May 28, 2009
Ocean Plant Health Traced By Eerie Red Glow
A unique signal detected by NASA's Aqua satellite is helping researchers check the health and productivity of ocean plants around the world.
Fluorescent red light emitted by ocean phytoplankton and detected by Aqua reveals how efficiently the microscopic plants are turning sunlight and nutrients into food through photosynthesis."This is the first direct measurement of the health of the phytoplankton in the ocean," says Michael Behrenfeld, a biologist at Oregon State University who specializes in marine plants. "We now have an important new tool for observing changes in phytoplankton all over the planet."
The findings were published this month in the journal Biogeosciences and presented at a news briefing on May 28th.
Single-celled phytoplankton fuel nearly all ocean ecosystems, serving as the most basic food source for marine animals from zooplankton to fish to shellfish. In fact, phytoplankton account for half of all photosynthetic activity on Earth. The health of these marine plants affects commercial fisheries, the amount of carbon dioxide the ocean can absorb, and how the ocean responds to climate change.
Over the past two decades, scientists have employed various satellite sensors to measure the amount and distribution of the green pigment chlorophyll, an indicator of the amount of plant life in the ocean. But with the Moderate Resolution Imaging Spectroradiometer (MODIS) on NASA's Aqua satellite, scientists have now observed "red-light fluorescence" over the open ocean.
"Chlorophyll gives us a picture of how much phytoplankton is present," says Scott Doney, a marine chemist from the Woods Hole Oceanographic Institution and a co-author of the paper. "Fluorescence provides insight into how well they are functioning in the ecosystem."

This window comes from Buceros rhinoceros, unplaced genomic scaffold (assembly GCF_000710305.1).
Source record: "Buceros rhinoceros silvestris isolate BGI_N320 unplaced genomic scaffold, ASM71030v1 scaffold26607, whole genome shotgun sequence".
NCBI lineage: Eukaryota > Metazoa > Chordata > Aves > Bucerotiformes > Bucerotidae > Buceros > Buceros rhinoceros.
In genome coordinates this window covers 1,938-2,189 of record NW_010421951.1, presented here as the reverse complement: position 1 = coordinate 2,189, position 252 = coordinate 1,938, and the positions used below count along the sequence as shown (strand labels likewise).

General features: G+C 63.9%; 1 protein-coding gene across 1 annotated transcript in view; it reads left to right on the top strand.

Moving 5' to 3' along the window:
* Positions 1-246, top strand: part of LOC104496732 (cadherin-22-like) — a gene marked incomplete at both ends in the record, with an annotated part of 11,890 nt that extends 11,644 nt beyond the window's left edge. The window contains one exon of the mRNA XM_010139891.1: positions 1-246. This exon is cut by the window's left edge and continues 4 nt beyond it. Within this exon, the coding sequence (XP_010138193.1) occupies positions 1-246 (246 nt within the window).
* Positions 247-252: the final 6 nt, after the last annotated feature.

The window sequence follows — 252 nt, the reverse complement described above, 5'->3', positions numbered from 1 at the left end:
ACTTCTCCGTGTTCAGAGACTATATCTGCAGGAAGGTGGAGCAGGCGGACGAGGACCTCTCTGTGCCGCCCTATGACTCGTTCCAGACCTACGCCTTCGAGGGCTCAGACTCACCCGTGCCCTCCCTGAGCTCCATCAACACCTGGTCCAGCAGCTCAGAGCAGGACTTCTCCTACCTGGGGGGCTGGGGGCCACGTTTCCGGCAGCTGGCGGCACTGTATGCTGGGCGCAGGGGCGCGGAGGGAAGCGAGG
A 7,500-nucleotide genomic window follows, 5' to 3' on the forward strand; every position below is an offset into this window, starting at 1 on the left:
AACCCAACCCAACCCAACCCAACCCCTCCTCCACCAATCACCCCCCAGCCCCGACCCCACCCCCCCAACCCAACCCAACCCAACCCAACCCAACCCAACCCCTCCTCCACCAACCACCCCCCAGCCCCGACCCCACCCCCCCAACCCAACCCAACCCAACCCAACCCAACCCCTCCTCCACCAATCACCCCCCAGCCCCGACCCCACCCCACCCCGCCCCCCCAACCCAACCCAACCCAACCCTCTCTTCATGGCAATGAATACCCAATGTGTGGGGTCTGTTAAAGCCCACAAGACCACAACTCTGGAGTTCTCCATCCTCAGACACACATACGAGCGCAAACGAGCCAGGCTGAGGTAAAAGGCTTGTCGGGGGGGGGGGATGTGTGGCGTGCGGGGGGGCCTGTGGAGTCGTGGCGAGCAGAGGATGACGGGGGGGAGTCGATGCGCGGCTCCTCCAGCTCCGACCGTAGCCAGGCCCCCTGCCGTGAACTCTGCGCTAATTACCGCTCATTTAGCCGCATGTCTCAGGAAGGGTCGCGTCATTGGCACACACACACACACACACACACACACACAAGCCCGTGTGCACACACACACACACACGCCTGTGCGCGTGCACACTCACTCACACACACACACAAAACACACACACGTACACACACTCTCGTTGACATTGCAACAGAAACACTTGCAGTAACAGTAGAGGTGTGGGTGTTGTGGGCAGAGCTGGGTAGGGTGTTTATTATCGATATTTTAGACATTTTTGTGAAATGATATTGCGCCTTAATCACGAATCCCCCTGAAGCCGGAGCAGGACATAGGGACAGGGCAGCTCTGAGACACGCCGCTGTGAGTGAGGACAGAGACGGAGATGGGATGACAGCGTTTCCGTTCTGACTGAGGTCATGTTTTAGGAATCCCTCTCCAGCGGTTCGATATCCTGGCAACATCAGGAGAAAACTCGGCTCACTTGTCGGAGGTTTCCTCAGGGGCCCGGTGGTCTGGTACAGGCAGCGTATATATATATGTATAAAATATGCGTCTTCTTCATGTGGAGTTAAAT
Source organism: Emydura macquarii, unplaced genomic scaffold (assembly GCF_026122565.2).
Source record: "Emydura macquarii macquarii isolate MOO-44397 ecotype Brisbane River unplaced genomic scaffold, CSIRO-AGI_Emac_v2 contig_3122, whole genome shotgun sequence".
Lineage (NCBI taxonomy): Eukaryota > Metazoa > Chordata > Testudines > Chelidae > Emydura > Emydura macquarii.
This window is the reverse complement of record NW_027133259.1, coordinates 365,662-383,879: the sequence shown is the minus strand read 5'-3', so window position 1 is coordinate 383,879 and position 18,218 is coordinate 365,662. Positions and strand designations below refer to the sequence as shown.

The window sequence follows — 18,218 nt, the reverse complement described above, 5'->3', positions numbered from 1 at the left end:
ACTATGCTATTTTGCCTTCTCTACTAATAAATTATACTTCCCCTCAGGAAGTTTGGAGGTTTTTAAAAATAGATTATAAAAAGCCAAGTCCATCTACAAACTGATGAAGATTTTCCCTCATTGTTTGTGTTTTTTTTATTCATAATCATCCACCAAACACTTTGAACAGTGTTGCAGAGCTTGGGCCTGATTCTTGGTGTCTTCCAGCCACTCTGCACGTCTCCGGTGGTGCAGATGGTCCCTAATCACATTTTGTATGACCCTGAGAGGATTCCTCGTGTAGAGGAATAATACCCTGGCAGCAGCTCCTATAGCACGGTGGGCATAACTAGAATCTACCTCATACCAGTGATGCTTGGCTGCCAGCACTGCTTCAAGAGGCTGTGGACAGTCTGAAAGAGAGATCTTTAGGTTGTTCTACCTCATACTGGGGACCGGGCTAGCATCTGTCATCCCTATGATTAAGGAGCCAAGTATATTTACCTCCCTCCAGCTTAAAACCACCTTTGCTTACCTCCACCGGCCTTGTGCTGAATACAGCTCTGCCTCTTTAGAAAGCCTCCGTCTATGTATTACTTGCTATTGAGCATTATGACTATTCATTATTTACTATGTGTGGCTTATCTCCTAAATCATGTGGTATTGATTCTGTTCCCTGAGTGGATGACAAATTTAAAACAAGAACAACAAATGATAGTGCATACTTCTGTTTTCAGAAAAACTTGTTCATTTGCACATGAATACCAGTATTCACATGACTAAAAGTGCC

All plants absorb energy from the sun, typically more than they can consume through photosynthesis. The extra energy is mostly released as heat, but a small fraction is re-emitted as fluorescent light in red wavelengths. MODIS is the first instrument to observe this signal on a global scale.
Red-light fluorescence reveals much about the physiology of marine plants and the efficiency of photosynthesis, as different parts of the plant's energy-harnessing machinery are activated based on the amount of light and nutrients available.
For example, the amount of fluorescence increases when phytoplankton are under stress from a lack of iron, a critical nutrient in seawater. The iron needed for plant growth reaches the sea surface on winds blowing dust from deserts and other arid areas, and from upwelling currents near river plumes and islands. Fluorescence data from MODIS has allowed the research team to study these dynamics.
The Indian Ocean was a particular surprise, as large portions of the ocean were seen to "light up" seasonally with changes in monsoon winds. In the summer, fall, and winter "“ particularly summer "“ significant southwesterly winds stir up ocean currents and bring more nutrients up from the depths for the phytoplankton. At the same time, the amount of iron-rich dust delivered by winds is reduced.
"On time-scales of weeks to months, we can use these data to track plankton responses to iron inputs from dust storms and the transport of iron-rich water from islands and continents," says Doney. "Over years to decades, we can also detect long-term trends in climate change and other human perturbations to the ocean."
Climate change could mean stronger winds pick up more dust and blow it to sea, or less intense winds leaving waters dust-free. Some regions will become drier and others wetter, changing the regions where dusty soils accumulate and get swept up into the air. Phytoplankton will reflect and react to these global changes.
"NASA satellites are powerful tools," says Behrenfeld. "Huge portions of the ocean remain largely unsampled, so the satellite view is critical to seeing the big picture."
Top Image Caption: Phytoplankton -- such as this colony of chaetoceros socialis -- naturally give off fluorescent light as they dissipate excess solar energy that they cannot consume through photosynthesis. Credit: Maria Vernet, Scripps Institution of Oceanography
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